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PostPosted: Sun Mar 25, 2007 3:39 pm    Post subject: Reply with quote

Forbes.com
EU Pushes For Competition In Gambling

By Parmy Olson
March 22/07




Quote:
...On Wednesday the European Commission, the executive body of the EU, called on the governments of Denmark, Finland and Hungary to change laws that barred foreign gambling firms from doing business in their countries. It came after a number of gambling companies, including Britain's Ladbrokes filed complaints with the commission. The panel said the three countries could not claim to be protecting consumers from gambling if they also encouraged them to play state lotteries that paid proceeds to their governments. The trio of nations had effectively been restricting foreign gambling companies by imposing requirements for state concession and making it difficult to obtain licenses. (emphasis added)

...But according to the commission, the rules set by Denmark, Finland and Hungary in particular "have not been shown to be necessary, proportionate and nondiscriminatory." Those countries now have two months to respond to the charges or they will be taken to court. The European Commission had put Italy, Germany, Hungary, the Netherlands, Sweden, Denmark and Finland on notice in April 2006 for allowing state lotteries to offer online sports betting, while barring rivals from the business.


For more on the future of European gambling, view the EC report, Chapter 7 (114 pgs.), The Impacts of Internet Gambling and Other Forms of Remote Gambling on the EU Gambling Market.

Quote:
1. Court decisions, legislation, or technological developments would create a highly competitive environment in the Member States by opening gambling services markets to a large number of potential service providers, and substantially expanding the choices of services available to consumers throughout the EU.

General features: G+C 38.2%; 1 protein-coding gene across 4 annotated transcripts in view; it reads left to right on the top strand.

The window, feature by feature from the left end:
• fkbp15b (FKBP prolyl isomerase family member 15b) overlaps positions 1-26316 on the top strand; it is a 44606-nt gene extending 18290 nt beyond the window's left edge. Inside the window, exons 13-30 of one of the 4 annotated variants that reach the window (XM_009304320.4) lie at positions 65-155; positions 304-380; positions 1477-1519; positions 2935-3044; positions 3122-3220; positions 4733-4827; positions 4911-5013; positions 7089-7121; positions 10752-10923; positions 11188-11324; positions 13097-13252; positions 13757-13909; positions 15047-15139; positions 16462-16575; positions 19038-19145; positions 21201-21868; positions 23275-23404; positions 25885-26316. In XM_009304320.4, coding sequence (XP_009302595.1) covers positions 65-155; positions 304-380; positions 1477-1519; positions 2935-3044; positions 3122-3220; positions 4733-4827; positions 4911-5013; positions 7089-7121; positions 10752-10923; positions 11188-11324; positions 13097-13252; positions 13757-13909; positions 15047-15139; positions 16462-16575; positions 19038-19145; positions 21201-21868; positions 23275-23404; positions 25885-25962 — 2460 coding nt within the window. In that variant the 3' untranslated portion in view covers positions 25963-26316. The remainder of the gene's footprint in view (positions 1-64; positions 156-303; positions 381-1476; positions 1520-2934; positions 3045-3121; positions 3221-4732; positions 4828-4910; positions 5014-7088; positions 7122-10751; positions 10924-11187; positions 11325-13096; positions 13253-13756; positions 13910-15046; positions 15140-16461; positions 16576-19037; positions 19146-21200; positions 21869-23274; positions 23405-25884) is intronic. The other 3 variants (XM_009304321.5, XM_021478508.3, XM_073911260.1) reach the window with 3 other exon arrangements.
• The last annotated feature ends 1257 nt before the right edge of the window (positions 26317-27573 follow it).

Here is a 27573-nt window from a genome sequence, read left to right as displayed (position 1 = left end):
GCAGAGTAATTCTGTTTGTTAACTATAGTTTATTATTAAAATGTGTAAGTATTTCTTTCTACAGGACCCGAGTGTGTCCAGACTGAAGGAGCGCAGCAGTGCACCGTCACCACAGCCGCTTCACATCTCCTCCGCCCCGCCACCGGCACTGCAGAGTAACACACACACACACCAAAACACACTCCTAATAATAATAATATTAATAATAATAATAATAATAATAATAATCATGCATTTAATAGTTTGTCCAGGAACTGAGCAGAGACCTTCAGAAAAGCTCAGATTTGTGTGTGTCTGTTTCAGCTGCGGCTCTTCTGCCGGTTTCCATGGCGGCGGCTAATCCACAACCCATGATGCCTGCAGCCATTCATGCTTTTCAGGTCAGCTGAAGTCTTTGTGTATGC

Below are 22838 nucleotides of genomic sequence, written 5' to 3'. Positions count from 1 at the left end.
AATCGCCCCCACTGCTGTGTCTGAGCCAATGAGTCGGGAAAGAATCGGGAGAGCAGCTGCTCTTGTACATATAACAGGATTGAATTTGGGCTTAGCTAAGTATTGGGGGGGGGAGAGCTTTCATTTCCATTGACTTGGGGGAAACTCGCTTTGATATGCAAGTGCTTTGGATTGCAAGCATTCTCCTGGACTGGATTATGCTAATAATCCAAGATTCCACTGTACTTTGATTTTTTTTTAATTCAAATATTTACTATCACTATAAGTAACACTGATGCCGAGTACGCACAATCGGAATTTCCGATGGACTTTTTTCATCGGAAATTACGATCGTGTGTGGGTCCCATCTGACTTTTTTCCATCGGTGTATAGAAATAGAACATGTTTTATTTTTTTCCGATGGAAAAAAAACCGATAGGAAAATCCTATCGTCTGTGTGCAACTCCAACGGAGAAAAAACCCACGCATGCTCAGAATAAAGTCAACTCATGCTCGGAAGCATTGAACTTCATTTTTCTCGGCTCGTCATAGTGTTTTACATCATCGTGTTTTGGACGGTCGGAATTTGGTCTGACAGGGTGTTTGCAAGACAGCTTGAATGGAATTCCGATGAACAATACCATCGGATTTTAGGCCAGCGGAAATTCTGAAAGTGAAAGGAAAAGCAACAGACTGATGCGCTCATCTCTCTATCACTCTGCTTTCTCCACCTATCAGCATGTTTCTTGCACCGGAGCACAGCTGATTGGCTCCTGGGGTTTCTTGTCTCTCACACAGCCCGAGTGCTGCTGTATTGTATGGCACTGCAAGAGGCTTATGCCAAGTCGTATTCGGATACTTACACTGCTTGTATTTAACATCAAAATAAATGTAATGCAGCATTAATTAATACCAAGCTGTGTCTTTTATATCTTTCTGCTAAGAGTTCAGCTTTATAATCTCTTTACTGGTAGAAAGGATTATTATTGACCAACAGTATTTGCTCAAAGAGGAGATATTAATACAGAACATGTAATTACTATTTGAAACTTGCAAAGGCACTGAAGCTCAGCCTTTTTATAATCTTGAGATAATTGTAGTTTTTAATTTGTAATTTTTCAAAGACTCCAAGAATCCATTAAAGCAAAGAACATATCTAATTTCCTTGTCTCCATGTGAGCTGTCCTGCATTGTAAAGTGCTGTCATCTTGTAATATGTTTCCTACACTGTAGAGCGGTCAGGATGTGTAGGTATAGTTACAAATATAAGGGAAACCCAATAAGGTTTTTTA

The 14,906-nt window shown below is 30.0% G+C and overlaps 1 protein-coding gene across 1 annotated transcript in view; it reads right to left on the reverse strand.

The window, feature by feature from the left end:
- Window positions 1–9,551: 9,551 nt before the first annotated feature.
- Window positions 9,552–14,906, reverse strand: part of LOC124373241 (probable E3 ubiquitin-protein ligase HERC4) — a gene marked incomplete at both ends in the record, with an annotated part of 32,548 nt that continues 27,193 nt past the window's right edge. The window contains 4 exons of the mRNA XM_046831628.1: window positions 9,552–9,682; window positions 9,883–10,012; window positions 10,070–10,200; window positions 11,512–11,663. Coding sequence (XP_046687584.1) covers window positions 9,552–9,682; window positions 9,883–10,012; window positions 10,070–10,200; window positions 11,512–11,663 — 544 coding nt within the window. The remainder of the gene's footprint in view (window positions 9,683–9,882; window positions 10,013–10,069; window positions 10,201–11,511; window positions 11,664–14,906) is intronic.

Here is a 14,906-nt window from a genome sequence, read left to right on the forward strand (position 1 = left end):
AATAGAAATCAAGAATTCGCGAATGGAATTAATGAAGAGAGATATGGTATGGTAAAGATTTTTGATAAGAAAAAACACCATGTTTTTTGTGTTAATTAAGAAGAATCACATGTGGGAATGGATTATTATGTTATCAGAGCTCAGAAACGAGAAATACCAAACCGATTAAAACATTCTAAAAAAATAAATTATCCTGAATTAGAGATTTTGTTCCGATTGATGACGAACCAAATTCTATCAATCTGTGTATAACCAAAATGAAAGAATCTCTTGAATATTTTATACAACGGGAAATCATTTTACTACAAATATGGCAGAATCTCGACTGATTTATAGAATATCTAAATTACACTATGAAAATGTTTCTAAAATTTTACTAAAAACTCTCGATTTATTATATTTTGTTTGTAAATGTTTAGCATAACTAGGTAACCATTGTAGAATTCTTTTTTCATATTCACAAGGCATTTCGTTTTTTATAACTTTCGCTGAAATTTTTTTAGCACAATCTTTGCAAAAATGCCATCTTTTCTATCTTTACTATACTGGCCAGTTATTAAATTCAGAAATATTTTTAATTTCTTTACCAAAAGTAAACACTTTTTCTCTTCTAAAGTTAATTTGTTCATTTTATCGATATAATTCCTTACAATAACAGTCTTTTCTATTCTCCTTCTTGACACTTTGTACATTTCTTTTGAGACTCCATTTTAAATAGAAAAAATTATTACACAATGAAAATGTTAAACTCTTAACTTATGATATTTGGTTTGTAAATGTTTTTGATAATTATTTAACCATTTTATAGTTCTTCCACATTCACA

2. Member States could still retain the licensing of gambling services providers and set appropriate tax rates and other conditions of doing business. Under this Scenario, however, the primary philosophic underpinning of the rules governing the gambling services sectors would be orientated toward the well being of consumers and the market principles of competition.

3. National lotteries under this scenario would engage in competition with other EU lotteries in the sale of traditional lottery products across borders. They would also continue to enter into strategic alliances to develop products with other Member States such as EuroMillions, that would take advantage of the peculiar scale economies of lotteries. Private sector firms, such as remote gambling service providers, could also offer lottery-style products.

4. The casino sector would evolve in at least some Member States in a manner similar to casino industry developments in other countries such as the United States, South Africa, Australia or New Zealand. This could be driven by a willingness on the part of at least some Member States to pass enabling legislation, lower tax rates, and relax constraints in a manner consistent with large resort casino development; a desire to use large casino projects as a tool for economic or tourism development within specific Member States; and subsequent cross-border competition within the EU.

5. Member States could still prohibit all machine gaming outside of casinos if they so choose (i.e. France, Austria), or establish terms and conditions under which enterprises can operate or place gaming machines. Alternatively, they could permit them under relatively unrestricted conditions. We will assume that, on balance, Member States will permit an expansion of gaming machines, and remove or significantly reduce restrictions on wager size, jackpot size, and other product attributes.